White knight does not need to move yet. Taking it with the pawn hangs the f5 knight and Kxh5 is met with g4 Kxh4 gxf5 with a winning pawn endgame. So the most natural move in this position is definitely 2.Kf6!
Everything just works for White here. The knight is taboo. And white next threatens Nf4, winning the g6 pawn. It was at this point, I noticed the move 2...Nxh4
A curious position! Both the knights are hanging! In order to make progress White has to take the knight.
3.gxh4 Kxh5 And now Kg7 would be met with Kh4 Kxg6 Kg3= with a draw. White must play 4.f4. Of course Kxh4 lose to Kxg6. But Black will go 4...Kh6 and we reach the following position.
As you already remember from the Dvoretsky position that we analyzed above, this is a theoretical draw.
I tried really hard to find a way for White to win. But there was absolutely none. Finally I went ahead, solved the next positions and then checked the answers.
In the solution section to the above position. Aagaard did not consider the move 2...Nxh4. Instead he gave 2...Nd4 3.Nf4 Nxf3 4.Nxg6 with a winning endgame. I was surprised. After all the variation that I considered with 2...Nxh4 was a draw. Why did Aagaard, who is usually quite meticulous about his analysis, did not consider the move at all.
I opened my laptop and set up the position. I clicked on the tab reference and checked that the position was correct and it had occurred in the game Voitsekhovsky-Karalkin, Tomsk 2006.
When the patient is gravely ill and no diagnosis are to be found, we have to finally resort to doctor Houdini. And when I reached the below position which I considered a draw and switched on Houdini, the result was shocking.
Houdini claimed an advantage of +- 10. something for White!
I was 100% sure that the Dvoretsky position was a draw. But I guess you already have figured it out what is the difference over here. For those who haven't here is it.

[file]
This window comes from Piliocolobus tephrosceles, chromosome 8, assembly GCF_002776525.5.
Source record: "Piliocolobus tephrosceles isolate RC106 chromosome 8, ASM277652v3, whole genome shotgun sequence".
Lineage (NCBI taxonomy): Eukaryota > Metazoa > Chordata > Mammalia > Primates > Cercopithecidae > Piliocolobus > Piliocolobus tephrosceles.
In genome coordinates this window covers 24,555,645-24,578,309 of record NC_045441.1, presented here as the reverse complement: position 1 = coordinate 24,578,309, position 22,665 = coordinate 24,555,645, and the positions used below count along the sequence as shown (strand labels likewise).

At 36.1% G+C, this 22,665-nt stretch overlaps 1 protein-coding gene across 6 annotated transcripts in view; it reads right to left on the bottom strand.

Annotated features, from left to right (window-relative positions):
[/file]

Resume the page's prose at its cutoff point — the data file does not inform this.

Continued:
In the Dvoretsky position the stronger side's king is on the edge and hence he cannot win. Where as in the Aagaard position, the stronger side's king is near the center and all that he has to do is simply sacrifice his h-pawn and make a queen with Ke7 Kg7 (Kh7 is met with Kf7) and h5! and the f-pawn queens. In short, the position of the kings have been interchanged.
I tried to think a lot as to why exactly did I make this mistake. It would have been highly improbable that I would have made such an error in the Aagaard position if I hadn't seen the Dvoretsky position a few minutes before. When I saw the Dvoretsky position I simply said to myself that the kings keep moving up and down for eg. Kh2 Kf2 Kh1 Kf1 and so an and nothing happens. I didn't really pay attention to the positioning of the kings.
When I saw the Aagaard's position, I made the similar test. Kf7 is met with Kh7 Kf8 with Kh8 and I can do nothing about it. Hence in my mind, I took both the positions as same, as they passed the test filter that I had created.
Of course you can just argue that I was careless, but I want to assure you that I wasn't. I was solving very seriously and at my full strength.
It was a big eye-opener for me and I learnt a lot from this mistake.
My advice to all the players would be: In chess it is useful to have patterns in your head. Drawn setups, fortresses, ideas etc. But when you do assign a specific position to your memory be sure to check all its aspects. Because if you do not do that and just vaguely remember things, there is a high chance that someone out there will fool you pretty soon! :)
Dont be a fool! Study chess carefully!
Addendum: This article became quite popular within hours of me writing it and was published in a Spanish blog.
And on monday 29th September, Jacob Aagaard published it on his Quality Chess blog. I think this for me is a huge honour and a seal of approval that my work is of a decent quality! :)